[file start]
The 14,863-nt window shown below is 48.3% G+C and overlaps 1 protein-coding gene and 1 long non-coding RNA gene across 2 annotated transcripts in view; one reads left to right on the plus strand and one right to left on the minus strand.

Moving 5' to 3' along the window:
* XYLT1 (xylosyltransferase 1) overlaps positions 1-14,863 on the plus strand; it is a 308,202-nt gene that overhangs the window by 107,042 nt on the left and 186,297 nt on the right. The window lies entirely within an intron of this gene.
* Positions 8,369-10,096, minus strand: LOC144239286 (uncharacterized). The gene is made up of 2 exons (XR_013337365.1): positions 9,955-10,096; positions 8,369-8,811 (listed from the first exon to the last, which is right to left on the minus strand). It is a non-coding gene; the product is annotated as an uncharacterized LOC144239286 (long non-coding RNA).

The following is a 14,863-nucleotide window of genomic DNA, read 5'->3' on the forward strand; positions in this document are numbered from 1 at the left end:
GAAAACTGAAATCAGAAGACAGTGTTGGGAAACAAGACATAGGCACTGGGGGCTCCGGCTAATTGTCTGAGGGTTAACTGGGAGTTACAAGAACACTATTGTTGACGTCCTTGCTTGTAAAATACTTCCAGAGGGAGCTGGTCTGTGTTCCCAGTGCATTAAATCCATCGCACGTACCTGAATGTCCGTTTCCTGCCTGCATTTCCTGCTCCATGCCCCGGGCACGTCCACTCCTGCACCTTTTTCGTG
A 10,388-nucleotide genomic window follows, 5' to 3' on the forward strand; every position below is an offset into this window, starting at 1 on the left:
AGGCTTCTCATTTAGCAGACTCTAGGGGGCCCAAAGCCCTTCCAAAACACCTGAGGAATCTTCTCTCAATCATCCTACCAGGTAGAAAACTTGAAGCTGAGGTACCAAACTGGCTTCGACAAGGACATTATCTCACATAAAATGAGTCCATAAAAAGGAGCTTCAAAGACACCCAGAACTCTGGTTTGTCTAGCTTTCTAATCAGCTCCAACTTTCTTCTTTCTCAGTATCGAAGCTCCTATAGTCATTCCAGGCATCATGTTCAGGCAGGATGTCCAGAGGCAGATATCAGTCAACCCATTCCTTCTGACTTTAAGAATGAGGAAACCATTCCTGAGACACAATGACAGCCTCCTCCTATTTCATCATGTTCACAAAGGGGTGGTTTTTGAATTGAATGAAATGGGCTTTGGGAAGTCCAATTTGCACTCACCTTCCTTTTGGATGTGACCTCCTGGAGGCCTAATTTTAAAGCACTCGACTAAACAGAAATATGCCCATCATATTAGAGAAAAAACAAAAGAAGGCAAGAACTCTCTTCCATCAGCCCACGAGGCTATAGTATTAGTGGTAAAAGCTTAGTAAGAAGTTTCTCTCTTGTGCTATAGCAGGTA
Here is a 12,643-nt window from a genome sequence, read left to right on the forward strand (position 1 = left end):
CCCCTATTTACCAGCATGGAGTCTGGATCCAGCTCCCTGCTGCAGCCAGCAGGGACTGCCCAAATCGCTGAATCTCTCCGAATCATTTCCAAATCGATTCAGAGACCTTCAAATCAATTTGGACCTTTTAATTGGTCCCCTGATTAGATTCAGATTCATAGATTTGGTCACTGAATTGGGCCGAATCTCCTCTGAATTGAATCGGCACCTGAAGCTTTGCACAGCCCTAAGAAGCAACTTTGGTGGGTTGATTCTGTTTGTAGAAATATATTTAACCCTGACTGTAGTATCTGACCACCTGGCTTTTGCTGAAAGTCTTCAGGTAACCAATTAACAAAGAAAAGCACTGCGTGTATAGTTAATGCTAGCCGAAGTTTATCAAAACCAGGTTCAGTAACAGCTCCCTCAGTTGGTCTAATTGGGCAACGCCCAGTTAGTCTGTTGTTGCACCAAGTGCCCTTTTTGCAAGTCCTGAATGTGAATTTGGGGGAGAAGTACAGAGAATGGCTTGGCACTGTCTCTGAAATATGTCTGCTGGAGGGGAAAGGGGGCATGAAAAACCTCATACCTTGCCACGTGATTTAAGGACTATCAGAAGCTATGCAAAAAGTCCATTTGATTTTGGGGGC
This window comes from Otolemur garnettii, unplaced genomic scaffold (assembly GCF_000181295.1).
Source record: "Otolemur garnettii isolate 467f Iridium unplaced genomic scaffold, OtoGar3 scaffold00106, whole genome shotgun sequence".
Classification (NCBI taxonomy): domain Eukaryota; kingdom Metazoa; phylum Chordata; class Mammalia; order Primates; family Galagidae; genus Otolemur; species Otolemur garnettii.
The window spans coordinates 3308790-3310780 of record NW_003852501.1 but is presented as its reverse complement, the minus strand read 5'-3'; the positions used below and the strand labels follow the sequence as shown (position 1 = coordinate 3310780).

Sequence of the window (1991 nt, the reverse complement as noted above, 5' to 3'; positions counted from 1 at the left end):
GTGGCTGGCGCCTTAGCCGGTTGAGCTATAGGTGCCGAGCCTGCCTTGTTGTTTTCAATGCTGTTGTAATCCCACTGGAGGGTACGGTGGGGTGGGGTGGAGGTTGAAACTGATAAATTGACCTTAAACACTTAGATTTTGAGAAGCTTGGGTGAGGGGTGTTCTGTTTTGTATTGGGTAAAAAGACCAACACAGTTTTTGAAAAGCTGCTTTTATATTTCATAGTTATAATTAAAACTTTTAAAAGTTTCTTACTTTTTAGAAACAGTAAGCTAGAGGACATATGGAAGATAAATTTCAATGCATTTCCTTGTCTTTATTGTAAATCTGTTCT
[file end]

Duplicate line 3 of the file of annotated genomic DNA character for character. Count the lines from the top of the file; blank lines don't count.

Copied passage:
* XYLT1 (xylosyltransferase 1) overlaps positions 1-14,863 on the plus strand; it is a 308,202-nt gene that overhangs the window by 107,042 nt on the left and 186,297 nt on the right. The window lies entirely within an intron of this gene.